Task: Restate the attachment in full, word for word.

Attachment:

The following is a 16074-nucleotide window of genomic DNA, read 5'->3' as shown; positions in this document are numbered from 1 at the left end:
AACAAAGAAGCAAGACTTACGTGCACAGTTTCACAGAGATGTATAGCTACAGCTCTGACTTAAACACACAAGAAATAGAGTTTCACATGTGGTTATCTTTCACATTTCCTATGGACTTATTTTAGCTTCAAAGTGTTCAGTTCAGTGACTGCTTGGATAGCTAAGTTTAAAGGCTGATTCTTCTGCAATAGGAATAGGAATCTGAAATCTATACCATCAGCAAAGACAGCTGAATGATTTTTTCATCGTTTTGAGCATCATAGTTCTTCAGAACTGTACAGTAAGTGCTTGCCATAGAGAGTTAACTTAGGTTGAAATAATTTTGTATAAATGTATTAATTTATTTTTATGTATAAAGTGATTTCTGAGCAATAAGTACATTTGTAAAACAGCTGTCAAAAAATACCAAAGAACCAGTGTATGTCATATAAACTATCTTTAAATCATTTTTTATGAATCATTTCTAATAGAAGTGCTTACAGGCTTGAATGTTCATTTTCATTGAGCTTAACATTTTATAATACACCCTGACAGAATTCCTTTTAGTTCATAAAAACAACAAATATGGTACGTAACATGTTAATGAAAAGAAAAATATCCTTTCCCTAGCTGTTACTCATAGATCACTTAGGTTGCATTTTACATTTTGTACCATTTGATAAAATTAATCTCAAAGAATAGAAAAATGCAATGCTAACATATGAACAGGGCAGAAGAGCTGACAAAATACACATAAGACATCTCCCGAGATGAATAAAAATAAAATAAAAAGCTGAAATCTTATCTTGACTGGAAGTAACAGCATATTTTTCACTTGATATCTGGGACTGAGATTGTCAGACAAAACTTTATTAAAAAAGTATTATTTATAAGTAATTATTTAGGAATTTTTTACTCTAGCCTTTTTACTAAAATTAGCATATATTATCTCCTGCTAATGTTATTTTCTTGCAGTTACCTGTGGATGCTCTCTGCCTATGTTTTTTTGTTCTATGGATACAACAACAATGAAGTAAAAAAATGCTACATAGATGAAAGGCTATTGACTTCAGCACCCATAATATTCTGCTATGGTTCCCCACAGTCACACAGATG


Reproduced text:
The following is a 16074-nucleotide window of genomic DNA, read 5'->3' as shown; positions in this document are numbered from 1 at the left end:
AACAAAGAAGCAAGACTTACGTGCACAGTTTCACAGAGATGTATAGCTACAGCTCTGACTTAAACACACAAGAAATAGAGTTTCACATGTGGTTATCTTTCACATTTCCTATGGACTTATTTTAGCTTCAAAGTGTTCAGTTCAGTGACTGCTTGGATAGCTAAGTTTAAAGGCTGATTCTTCTGCAATAGGAATAGGAATCTGAAATCTATACCATCAGCAAAGACAGCTGAATGATTTTTTCATCGTTTTGAGCATCATAGTTCTTCAGAACTGTACAGTAAGTGCTTGCCATAGAGAGTTAACTTAGGTTGAAATAATTTTGTATAAATGTATTAATTTATTTTTATGTATAAAGTGATTTCTGAGCAATAAGTACATTTGTAAAACAGCTGTCAAAAAATACCAAAGAACCAGTGTATGTCATATAAACTATCTTTAAATCATTTTTTATGAATCATTTCTAATAGAAGTGCTTACAGGCTTGAATGTTCATTTTCATTGAGCTTAACATTTTATAATACACCCTGACAGAATTCCTTTTAGTTCATAAAAACAACAAATATGGTACGTAACATGTTAATGAAAAGAAAAATATCCTTTCCCTAGCTGTTACTCATAGATCACTTAGGTTGCATTTTACATTTTGTACCATTTGATAAAATTAATCTCAAAGAATAGAAAAATGCAATGCTAACATATGAACAGGGCAGAAGAGCTGACAAAATACACATAAGACATCTCCCGAGATGAATAAAAATAAAATAAAAAGCTGAAATCTTATCTTGACTGGAAGTAACAGCATATTTTTCACTTGATATCTGGGACTGAGATTGTCAGACAAAACTTTATTAAAAAAGTATTATTTATAAGTAATTATTTAGGAATTTTTTACTCTAGCCTTTTTACTAAAATTAGCATATATTATCTCCTGCTAATGTTATTTTCTTGCAGTTACCTGTGGATGCTCTCTGCCTATGTTTTTTTGTTCTATGGATACAACAACAATGAAGTAAAAAAATGCTACATAGATGAAAGGCTATTGACTTCAGCACCCATAATATTCTGCTATGGTTCCCCACAGTCACACAGATG